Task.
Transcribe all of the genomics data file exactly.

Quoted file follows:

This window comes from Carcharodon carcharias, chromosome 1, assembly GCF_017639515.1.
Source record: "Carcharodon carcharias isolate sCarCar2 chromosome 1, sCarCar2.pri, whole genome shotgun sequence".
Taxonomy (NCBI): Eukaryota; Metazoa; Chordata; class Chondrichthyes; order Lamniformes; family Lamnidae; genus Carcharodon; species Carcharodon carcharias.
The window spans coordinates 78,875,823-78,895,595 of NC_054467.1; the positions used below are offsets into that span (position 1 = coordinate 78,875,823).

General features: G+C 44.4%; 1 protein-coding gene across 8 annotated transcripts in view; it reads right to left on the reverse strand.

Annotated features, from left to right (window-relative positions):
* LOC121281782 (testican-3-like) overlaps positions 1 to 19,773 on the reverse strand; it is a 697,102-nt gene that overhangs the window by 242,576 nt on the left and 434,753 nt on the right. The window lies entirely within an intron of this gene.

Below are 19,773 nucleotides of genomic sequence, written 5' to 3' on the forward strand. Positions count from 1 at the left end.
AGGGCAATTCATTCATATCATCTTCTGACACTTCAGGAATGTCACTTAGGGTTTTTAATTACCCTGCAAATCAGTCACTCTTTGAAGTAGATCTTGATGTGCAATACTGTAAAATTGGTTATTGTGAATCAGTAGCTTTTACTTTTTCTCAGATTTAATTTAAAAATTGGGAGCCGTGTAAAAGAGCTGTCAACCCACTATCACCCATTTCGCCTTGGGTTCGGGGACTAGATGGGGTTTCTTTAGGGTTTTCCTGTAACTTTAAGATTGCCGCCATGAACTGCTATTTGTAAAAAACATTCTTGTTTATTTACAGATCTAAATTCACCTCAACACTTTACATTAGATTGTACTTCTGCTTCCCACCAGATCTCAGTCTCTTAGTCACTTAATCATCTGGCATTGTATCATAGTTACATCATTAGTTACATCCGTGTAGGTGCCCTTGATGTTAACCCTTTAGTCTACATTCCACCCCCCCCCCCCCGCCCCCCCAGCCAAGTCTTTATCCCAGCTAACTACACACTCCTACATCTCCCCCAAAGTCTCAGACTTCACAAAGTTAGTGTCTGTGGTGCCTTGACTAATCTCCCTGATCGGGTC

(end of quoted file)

This window comes from Carcharodon carcharias, chromosome 1, assembly GCF_017639515.1.
Source record: "Carcharodon carcharias isolate sCarCar2 chromosome 1, sCarCar2.pri, whole genome shotgun sequence".
Taxonomy (NCBI): Eukaryota; Metazoa; Chordata; class Chondrichthyes; order Lamniformes; family Lamnidae; genus Carcharodon; species Carcharodon carcharias.
The window spans coordinates 78,875,823-78,895,595 of NC_054467.1; the positions used below are offsets into that span (position 1 = coordinate 78,875,823).

General features: G+C 44.4%; 1 protein-coding gene across 8 annotated transcripts in view; it reads right to left on the reverse strand.

Annotated features, from left to right (window-relative positions):
* LOC121281782 (testican-3-like) overlaps positions 1 to 19,773 on the reverse strand; it is a 697,102-nt gene that overhangs the window by 242,576 nt on the left and 434,753 nt on the right. The window lies entirely within an intron of this gene.

Below are 19,773 nucleotides of genomic sequence, written 5' to 3' on the forward strand. Positions count from 1 at the left end.
AGGGCAATTCATTCATATCATCTTCTGACACTTCAGGAATGTCACTTAGGGTTTTTAATTACCCTGCAAATCAGTCACTCTTTGAAGTAGATCTTGATGTGCAATACTGTAAAATTGGTTATTGTGAATCAGTAGCTTTTACTTTTTCTCAGATTTAATTTAAAAATTGGGAGCCGTGTAAAAGAGCTGTCAACCCACTATCACCCATTTCGCCTTGGGTTCGGGGACTAGATGGGGTTTCTTTAGGGTTTTCCTGTAACTTTAAGATTGCCGCCATGAACTGCTATTTGTAAAAAACATTCTTGTTTATTTACAGATCTAAATTCACCTCAACACTTTACATTAGATTGTACTTCTGCTTCCCACCAGATCTCAGTCTCTTAGTCACTTAATCATCTGGCATTGTATCATAGTTACATCATTAGTTACATCCGTGTAGGTGCCCTTGATGTTAACCCTTTAGTCTACATTCCACCCCCCCCCCCCCGCCCCCCCAGCCAAGTCTTTATCCCAGCTAACTACACACTCCTACATCTCCCCCAAAGTCTCAGACTTCACAAAGTTAGTGTCTGTGGTGCCTTGACTAATCTCCCTGATCGGGTC